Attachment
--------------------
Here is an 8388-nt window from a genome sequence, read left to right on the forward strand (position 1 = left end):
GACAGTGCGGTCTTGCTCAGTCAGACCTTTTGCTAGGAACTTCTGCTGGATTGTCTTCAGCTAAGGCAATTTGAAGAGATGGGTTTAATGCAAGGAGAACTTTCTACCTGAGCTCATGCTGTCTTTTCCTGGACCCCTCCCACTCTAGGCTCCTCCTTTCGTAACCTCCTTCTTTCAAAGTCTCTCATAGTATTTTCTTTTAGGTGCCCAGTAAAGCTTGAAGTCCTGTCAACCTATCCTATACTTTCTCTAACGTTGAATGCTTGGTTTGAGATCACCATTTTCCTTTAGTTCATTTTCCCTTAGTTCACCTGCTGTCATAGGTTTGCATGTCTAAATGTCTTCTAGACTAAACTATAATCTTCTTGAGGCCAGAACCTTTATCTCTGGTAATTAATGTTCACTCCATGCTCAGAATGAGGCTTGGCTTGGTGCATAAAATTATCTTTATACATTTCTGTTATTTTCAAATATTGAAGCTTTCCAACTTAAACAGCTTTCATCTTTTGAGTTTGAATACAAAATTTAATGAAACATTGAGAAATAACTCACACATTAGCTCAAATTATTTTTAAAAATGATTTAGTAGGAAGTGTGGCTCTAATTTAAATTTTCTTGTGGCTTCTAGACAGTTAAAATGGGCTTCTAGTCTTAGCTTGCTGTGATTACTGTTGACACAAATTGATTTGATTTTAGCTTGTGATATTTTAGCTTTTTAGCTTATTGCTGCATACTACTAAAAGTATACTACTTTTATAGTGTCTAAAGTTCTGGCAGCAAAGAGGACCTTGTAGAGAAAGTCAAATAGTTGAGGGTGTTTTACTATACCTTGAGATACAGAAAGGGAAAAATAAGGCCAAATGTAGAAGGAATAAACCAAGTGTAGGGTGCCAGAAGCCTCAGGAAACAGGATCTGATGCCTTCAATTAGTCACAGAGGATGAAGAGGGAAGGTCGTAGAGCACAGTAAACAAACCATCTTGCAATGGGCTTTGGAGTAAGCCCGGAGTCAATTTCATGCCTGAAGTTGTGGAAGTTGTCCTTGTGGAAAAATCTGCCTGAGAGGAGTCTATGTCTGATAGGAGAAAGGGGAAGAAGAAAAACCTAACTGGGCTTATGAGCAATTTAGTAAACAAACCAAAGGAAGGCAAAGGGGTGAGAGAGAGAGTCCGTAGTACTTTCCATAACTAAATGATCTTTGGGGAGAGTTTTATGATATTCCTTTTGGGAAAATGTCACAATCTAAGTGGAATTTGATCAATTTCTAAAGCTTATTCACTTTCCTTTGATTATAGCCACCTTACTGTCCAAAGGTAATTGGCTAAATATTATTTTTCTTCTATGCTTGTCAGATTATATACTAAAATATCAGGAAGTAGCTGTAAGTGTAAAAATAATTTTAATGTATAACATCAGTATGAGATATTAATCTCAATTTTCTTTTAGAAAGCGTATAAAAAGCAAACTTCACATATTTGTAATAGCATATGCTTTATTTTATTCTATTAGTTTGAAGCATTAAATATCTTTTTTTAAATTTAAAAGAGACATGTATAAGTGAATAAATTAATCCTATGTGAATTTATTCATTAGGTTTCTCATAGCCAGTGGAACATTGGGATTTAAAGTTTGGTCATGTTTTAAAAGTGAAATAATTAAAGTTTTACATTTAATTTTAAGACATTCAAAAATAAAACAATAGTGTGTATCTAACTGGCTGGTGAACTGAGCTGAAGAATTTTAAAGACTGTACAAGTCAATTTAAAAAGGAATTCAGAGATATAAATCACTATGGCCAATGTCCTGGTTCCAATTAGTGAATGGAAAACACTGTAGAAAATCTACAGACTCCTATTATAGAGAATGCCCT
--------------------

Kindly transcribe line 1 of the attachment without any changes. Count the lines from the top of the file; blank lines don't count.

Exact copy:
Here is an 8388-nt window from a genome sequence, read left to right on the forward strand (position 1 = left end):